It’s been a while since I last blogged about the ARM templates. Mostly because they just live a life of their own and just works. An average of 20 times a day, some partner somewhere in the work is using https://aka.ms/getbc to create an Azure VM with Business Central running in a container (or one of the other ARM templates) directly from a browser. On top of this are all the partners who are automating the process of creating Azure VMs with a PowerShell script. A few things are changing, but functionality stays the same.
Since the making of the ARM templates, the container name has been navserver. With the latest update, the default container name changes to bcserver for getbc and getbcext. For getnav and getnavext, it remains navserver. If your code or scenarios rely on the name being navserver, you should change the setting to navserver.
As described in this blog post, the DockerMsftProvider with Docker EE will cease to exist in approx. one year from now. With this update, the Azure VMs created by getbc and the other ARM templates will use Docker Engine (installed by this installation script) if docker wasn’t already present on the base image. Note that Windows Server 2019 with Containers already contains docker, and that will not be replaced with Docker Engine. I don’t know what the future of that base image is.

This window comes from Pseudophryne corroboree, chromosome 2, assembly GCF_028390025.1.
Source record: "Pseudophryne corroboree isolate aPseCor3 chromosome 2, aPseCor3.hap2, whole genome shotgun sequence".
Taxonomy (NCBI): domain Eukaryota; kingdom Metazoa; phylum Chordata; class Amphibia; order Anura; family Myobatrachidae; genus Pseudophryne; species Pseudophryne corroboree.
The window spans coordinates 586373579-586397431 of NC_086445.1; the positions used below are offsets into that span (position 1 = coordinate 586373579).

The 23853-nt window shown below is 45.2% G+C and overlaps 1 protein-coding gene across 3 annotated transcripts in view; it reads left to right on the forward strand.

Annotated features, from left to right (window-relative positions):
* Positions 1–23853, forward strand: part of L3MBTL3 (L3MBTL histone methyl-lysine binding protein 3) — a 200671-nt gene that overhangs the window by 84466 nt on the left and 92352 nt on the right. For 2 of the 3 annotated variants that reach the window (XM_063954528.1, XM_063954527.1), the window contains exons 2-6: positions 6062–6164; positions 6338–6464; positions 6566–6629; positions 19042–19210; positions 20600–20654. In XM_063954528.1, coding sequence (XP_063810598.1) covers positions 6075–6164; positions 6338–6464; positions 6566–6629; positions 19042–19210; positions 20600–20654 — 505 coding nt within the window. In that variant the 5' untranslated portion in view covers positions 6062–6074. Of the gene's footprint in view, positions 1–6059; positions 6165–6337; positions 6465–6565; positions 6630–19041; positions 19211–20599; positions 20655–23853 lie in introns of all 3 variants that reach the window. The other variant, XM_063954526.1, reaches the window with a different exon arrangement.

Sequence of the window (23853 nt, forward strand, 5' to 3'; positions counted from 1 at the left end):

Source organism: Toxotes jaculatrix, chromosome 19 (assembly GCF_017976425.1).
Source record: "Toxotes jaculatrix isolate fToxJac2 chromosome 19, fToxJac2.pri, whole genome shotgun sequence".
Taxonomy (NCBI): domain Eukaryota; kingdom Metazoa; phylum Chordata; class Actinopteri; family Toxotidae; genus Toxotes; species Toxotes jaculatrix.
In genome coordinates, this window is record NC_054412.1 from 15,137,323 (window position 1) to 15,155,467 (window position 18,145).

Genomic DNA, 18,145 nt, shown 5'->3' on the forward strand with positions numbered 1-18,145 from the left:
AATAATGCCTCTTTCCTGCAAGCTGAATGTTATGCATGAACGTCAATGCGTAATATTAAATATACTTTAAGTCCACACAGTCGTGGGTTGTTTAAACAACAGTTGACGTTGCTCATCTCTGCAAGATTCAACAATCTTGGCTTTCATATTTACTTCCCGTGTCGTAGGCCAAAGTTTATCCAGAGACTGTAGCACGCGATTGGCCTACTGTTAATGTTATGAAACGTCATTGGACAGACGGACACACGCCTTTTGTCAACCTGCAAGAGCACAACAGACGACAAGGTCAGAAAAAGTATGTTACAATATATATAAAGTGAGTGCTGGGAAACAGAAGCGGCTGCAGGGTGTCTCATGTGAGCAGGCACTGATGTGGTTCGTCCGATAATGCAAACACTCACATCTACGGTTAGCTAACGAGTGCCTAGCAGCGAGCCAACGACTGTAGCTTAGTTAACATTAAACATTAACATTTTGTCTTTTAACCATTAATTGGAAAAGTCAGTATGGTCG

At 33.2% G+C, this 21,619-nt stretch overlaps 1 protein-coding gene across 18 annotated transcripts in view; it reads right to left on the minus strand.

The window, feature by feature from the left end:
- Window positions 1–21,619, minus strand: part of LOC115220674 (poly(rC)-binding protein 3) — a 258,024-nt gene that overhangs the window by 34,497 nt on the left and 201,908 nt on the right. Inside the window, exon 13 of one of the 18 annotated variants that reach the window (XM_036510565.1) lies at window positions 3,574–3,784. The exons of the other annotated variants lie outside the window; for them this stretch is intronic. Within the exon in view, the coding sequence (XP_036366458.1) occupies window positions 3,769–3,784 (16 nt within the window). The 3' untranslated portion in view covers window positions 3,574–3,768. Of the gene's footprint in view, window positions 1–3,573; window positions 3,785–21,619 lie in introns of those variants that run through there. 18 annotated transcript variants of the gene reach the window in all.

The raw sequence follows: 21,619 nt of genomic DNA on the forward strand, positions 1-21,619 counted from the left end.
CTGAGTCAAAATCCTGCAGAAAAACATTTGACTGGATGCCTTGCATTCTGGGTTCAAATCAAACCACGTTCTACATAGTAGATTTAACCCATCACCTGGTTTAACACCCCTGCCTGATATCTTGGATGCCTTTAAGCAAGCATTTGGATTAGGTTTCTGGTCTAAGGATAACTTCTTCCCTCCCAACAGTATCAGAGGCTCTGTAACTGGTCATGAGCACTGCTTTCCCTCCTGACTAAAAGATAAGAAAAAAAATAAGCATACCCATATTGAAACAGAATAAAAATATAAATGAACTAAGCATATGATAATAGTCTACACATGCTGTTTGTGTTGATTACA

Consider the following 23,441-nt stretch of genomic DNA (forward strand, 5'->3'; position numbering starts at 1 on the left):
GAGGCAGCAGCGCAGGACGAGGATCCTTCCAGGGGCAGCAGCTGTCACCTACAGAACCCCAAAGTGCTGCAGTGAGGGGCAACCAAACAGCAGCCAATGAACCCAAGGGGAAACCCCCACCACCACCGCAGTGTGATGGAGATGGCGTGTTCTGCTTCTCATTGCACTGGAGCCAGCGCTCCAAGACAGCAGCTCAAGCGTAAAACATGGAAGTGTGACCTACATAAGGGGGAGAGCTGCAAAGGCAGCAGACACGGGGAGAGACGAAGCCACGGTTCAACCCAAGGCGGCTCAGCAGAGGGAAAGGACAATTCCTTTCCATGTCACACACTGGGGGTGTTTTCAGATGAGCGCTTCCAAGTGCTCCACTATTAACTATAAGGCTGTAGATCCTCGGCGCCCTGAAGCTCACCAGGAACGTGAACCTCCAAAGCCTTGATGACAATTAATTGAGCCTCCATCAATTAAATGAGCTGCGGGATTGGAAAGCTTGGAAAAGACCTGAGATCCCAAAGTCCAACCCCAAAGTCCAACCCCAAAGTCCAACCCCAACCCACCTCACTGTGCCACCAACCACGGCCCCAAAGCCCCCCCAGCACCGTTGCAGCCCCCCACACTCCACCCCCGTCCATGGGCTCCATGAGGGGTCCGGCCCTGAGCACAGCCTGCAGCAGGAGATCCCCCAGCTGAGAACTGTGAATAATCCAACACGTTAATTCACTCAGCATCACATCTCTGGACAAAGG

Windows Server 2016 was removed and Windows Server 2022 was added as supported VM platform.
When adding support for Windows Server 2022, I found that the traefik image currently only exists for Windows Server 2019. Running the 1809 traefik container in Windows Server 2022 using hyperv didn’t work, so with this update, a traefik image is build using the same windows servercore image as the one used for Business Central (optimizing the amount of images to pull). The code for building the traefik image can be found here.
The list of VM Sizes you can select has been updated to include more sizes and I have tested that all included sizes are available in all datacenters.
As many partners will know, GetBuildAgent can be used to create an Azure VM, which includes a self-hosted agent for Azure DevOps. With this update, you can use the same template for creating agents for GitHub Actions and you also have a field determining the number of build agents you want to run on the Azure VM.
When creating agents for GitHub actions you need to specify a token, an organization url and an agent url. In the information popup with each field, you can see where to get the corresponding information.
The ARM templates also have support for creating Windows 11 Azure VMs. I have however disabled this option due to this bug. When I have a solution for the bug, I will enable Windows 11 as option for the ARM templates.
Freddy KristiansenTechnical Evangelist